JULY 24, 2013
Should universities find jobs for their graduates?
This was the “Question of the day” CNN posed for its’ viewers on April 4, 2013. It’s a question that is increasingly being asked, in different ways, by graduates, their families, and the public. It’s a question we should have been asking at least twenty years ago. If we had, we would have significantly fewer unemployed/underemployed graduates today. Universities have been shortchanging their graduates for years and the main culprits are the senior bureaucrats who are in charge of our education system and the senior administrators in charge of our post secondary institutes.
These people have never missed a paycheck in their lives and their own work environment doesn’t look any different from what it did fifty years ago. They have no affinity whatever with the challenges their graduates are facing in trying to find meaningful employment in today’s workplace.
Here are a few examples of how universities/colleges can help their graduates:
In 2011, Tom Friedman, the bestselling author and New York Times columnist, was in India where he met Prem Kalra, the director of the Indian Institute of Technology in Rajasthan. He told Friedman that he tells recruiters for major companies to stay away from his campus. He wants his Indian students to think about inventing their first jobs, not applying for them.
In the U.K., the heads of five Further Education Colleges are working with venture capitalists and entrepreneurs to help their graduates create their own jobs. Fintan Donohue, the head of North Hertfordshire College said: “Everyone is in favour of entrepreneurship, but we’re saying is that colleges like ours need to embrace an entrepreneurial culture. We need to be producing students who embrace self-employment and who are prepared to walk out and create their own businesses.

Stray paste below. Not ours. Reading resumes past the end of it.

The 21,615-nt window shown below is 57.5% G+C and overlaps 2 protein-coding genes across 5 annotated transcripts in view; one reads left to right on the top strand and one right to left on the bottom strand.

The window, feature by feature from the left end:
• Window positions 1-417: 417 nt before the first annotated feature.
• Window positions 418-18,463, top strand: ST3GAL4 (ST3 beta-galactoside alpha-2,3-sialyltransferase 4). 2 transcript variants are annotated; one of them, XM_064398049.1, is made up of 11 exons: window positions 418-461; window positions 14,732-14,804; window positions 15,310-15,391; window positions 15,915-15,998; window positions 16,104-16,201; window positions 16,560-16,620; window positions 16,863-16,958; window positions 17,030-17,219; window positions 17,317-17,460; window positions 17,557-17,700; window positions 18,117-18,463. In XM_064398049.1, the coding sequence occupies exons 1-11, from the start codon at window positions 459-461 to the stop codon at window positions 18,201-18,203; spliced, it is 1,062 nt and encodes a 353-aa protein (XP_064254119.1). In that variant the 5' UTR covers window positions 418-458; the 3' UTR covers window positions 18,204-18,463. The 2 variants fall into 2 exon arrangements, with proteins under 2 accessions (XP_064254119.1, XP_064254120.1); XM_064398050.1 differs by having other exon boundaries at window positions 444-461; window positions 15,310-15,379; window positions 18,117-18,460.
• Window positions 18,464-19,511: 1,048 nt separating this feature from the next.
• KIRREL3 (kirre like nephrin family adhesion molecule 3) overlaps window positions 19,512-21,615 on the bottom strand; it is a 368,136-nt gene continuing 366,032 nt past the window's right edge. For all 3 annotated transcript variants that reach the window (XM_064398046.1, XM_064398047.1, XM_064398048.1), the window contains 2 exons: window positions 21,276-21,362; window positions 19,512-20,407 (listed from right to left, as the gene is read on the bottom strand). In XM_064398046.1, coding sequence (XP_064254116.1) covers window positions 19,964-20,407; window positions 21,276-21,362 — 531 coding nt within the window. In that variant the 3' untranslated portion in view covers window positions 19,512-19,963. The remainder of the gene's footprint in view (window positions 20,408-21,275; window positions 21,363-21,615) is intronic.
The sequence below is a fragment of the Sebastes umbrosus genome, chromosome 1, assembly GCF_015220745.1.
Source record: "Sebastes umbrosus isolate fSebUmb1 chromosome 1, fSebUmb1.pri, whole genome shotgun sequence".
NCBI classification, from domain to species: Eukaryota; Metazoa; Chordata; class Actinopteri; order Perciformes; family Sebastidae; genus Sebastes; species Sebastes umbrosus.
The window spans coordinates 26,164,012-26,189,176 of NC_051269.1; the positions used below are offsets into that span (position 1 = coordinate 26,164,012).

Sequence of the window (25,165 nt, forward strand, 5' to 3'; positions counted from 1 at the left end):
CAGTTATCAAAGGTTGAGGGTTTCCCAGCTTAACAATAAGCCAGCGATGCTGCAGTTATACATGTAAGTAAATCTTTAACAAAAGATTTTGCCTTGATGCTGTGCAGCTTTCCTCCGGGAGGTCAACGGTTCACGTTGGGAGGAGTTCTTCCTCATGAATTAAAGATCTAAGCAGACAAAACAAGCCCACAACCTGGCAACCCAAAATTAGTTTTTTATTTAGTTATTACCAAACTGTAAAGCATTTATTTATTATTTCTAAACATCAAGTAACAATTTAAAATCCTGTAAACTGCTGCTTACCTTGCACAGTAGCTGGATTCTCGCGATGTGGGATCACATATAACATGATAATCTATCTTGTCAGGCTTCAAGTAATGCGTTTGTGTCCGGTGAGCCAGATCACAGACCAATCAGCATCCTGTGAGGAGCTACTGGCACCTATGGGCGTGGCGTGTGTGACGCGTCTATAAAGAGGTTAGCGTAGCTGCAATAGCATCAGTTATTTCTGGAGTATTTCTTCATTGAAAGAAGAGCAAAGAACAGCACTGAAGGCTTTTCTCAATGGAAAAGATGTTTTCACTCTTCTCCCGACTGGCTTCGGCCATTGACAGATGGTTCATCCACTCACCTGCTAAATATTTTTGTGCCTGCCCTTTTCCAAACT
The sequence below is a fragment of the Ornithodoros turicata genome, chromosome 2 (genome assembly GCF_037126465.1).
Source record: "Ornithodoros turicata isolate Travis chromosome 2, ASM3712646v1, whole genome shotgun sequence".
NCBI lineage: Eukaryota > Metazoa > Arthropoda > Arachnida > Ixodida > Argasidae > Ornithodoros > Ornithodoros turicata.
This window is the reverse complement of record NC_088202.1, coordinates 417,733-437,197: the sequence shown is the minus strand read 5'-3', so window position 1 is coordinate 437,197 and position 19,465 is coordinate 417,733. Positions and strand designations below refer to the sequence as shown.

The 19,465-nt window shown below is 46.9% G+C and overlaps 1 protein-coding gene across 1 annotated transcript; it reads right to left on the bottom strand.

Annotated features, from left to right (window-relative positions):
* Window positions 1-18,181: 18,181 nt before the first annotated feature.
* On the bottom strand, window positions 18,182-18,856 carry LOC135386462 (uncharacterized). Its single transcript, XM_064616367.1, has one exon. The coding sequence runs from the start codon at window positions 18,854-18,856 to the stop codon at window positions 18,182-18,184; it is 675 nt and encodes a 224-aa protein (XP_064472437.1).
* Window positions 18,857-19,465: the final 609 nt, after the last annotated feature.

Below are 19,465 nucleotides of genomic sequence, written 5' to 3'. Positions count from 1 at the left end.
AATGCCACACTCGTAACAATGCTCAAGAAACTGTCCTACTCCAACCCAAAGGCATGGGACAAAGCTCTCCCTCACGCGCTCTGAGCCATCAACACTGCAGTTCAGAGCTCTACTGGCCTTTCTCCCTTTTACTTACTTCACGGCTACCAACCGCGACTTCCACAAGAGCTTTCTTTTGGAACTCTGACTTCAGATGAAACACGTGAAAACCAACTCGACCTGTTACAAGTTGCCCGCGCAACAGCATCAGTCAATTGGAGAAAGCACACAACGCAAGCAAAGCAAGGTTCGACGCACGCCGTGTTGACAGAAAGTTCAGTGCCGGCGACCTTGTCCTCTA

Bloomberg Businessweek reported in 2012 that six U.S. undergraduate business schools require students to attend classes that prepare them for the process of finding work. Most significantly, these classes are embedded in the curriculum and students must complete them, just like all their other classes, before they can graduate.
In World War II, the U.S. was facing a critical shortage of ships. Henry Kaiser, the famed industrialist, said he would solve the problem by building ships in six weeks. The experts in the shipbuilding industry said he was a fool; that this was impossible. But he did build his Liberty Ships in six weeks.
That’s the kind of bold, visionary initiative we need to help today’s graduates. It won’t come from the government or the education sector. Not from a politician. Not from a senior bureaucrat. Not from a senior educator: but from another Henry Kaiser.
Ron McGowan is the author of the international bestseller “How to Find WORK – In the 21st Century.”